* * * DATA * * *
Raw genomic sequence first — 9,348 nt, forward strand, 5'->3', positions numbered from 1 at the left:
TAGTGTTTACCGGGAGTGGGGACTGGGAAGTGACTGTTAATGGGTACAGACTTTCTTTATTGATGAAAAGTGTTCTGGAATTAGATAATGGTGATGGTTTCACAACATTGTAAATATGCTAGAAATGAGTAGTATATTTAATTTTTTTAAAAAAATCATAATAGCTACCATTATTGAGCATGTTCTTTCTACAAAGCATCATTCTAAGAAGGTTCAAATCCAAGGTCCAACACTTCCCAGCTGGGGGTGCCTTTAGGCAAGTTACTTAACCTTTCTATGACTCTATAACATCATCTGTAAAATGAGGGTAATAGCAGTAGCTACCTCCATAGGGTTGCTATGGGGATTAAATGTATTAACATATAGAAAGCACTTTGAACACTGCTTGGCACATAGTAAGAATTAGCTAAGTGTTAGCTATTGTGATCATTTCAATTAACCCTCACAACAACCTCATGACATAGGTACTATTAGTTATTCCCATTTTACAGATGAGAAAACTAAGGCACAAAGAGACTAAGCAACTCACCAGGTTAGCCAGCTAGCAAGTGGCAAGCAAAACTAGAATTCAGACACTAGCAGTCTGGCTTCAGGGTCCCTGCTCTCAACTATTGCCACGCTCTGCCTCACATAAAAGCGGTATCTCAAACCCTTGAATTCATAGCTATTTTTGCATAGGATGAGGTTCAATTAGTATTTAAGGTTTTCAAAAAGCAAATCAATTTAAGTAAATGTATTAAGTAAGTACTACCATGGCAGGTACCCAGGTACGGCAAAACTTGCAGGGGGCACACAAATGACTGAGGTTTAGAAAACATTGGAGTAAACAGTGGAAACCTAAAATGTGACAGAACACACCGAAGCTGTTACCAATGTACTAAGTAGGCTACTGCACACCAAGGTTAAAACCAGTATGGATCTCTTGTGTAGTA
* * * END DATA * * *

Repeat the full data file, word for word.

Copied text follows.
Raw genomic sequence first — 9,348 nt, forward strand, 5'->3', positions numbered from 1 at the left:
TAGTGTTTACCGGGAGTGGGGACTGGGAAGTGACTGTTAATGGGTACAGACTTTCTTTATTGATGAAAAGTGTTCTGGAATTAGATAATGGTGATGGTTTCACAACATTGTAAATATGCTAGAAATGAGTAGTATATTTAATTTTTTTAAAAAAATCATAATAGCTACCATTATTGAGCATGTTCTTTCTACAAAGCATCATTCTAAGAAGGTTCAAATCCAAGGTCCAACACTTCCCAGCTGGGGGTGCCTTTAGGCAAGTTACTTAACCTTTCTATGACTCTATAACATCATCTGTAAAATGAGGGTAATAGCAGTAGCTACCTCCATAGGGTTGCTATGGGGATTAAATGTATTAACATATAGAAAGCACTTTGAACACTGCTTGGCACATAGTAAGAATTAGCTAAGTGTTAGCTATTGTGATCATTTCAATTAACCCTCACAACAACCTCATGACATAGGTACTATTAGTTATTCCCATTTTACAGATGAGAAAACTAAGGCACAAAGAGACTAAGCAACTCACCAGGTTAGCCAGCTAGCAAGTGGCAAGCAAAACTAGAATTCAGACACTAGCAGTCTGGCTTCAGGGTCCCTGCTCTCAACTATTGCCACGCTCTGCCTCACATAAAAGCGGTATCTCAAACCCTTGAATTCATAGCTATTTTTGCATAGGATGAGGTTCAATTAGTATTTAAGGTTTTCAAAAAGCAAATCAATTTAAGTAAATGTATTAAGTAAGTACTACCATGGCAGGTACCCAGGTACGGCAAAACTTGCAGGGGGCACACAAATGACTGAGGTTTAGAAAACATTGGAGTAAACAGTGGAAACCTAAAATGTGACAGAACACACCGAAGCTGTTACCAATGTACTAAGTAGGCTACTGCACACCAAGGTTAAAACCAGTATGGATCTCTTGTGTAGTA